This is sort of a self-fulfilling prophecy. Sure, I don’t think bankruptcy is a great moral argument for why GM should be allowed to make dirty cars using dirty factories, but the truth is that if they don’t do things cheaply, investment won’t pick up. The truth is somewhere in the middle—government regulation and the general population are asking these companies to be more ecologically friendly, but it’s difficult for these (massive) companies to restructure their entire business model to fit this mold while they can hardly stay afloat doing this the dirty, more profitable way. The reason they can’t is because of this expectation we’ve set up as a society over the past 100 years of this country’s industrial dominance that the company will try to drive profits up as sky high as can be.

Profits come first and the needs of human beings come second.

Rufus_T_Firefly's avatar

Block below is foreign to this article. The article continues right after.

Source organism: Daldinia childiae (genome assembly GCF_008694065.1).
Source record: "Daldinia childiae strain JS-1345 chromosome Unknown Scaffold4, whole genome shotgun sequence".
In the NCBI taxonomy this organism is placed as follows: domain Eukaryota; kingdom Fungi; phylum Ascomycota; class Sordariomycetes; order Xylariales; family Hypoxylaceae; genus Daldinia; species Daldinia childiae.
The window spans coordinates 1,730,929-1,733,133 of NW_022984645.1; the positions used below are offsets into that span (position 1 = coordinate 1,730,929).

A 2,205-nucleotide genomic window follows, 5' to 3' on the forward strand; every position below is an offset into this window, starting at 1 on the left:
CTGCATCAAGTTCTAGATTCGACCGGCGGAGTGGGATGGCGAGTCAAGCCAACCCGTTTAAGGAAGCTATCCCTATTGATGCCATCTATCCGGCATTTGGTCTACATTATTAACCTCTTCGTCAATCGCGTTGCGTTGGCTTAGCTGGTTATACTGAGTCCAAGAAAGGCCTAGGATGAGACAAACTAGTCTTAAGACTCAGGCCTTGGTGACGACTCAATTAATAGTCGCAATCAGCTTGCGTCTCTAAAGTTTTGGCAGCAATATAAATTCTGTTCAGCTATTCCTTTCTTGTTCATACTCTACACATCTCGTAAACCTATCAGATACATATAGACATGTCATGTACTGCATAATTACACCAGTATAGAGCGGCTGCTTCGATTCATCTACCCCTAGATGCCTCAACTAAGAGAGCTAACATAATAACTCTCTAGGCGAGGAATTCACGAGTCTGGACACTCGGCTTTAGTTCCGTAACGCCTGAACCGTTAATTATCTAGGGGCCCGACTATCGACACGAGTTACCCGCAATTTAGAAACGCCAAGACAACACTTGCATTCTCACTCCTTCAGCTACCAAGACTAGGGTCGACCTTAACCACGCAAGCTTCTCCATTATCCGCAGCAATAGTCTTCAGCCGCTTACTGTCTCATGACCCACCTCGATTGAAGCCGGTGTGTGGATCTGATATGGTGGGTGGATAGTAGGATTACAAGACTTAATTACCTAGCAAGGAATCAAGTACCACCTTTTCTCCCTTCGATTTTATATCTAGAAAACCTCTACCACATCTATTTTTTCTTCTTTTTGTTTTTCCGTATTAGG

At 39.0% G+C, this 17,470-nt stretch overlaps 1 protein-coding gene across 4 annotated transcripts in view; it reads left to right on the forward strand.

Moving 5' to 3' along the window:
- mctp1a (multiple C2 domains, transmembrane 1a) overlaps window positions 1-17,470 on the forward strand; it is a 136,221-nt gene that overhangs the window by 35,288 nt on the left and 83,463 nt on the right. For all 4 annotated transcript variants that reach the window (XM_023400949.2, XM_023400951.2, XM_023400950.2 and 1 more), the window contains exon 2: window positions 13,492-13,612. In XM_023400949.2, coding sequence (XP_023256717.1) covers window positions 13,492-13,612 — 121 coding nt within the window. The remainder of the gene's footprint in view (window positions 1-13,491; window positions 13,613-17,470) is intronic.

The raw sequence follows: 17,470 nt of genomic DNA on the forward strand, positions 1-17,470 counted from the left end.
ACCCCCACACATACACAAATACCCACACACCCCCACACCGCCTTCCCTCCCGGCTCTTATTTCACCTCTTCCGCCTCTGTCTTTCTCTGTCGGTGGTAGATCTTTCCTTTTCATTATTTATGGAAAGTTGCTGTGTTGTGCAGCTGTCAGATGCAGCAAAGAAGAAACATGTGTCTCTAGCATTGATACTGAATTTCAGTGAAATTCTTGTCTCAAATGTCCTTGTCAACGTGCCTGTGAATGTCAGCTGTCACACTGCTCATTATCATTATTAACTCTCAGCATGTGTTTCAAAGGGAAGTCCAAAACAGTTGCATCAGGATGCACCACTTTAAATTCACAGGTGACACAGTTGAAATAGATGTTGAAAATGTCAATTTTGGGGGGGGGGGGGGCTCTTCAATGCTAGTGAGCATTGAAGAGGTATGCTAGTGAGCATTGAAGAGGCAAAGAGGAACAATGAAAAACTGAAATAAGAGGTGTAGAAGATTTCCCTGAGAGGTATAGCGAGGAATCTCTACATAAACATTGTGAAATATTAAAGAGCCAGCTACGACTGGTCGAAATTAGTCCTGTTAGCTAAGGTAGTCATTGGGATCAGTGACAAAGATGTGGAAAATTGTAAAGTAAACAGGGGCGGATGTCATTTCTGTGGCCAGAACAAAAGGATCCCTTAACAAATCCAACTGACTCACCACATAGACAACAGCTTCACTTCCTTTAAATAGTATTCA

@noyesa – Agreed, it’s self-fulfilling to the Nth degree, but the baby steps taken by the automobile industry thus far haven’t gotten us or themselves any closer to where we actually should be in terms of environmental conservation or forward vision. They’ve known for decades that this would eventually come to pass and experts have warned that this would happen for much longer than that and yet they’re still churning out the gas guzzling behemoths (Escalades, Hummers, Suburbans, etc.) in search of greater profits and stockholder dividends. It would be nice if each of the auto makers had enough gumption to pull a Henry Ford and make one incredible automobile that not only gets fantastic gas mileage, but is also inexpensive to produce and repair and which will satisfy the basic needs of consumers. That’s the kind of competition I’d like to see, with everyone clamoring to build the *one *ideal car. The trouble is, stockholders want near-immediate gratification and consumers are conditioned to want the big gas-guzzling environment wreckers just so that their neighbors can watch them drive down the road and think, “Ooooh, I want one of those, too!”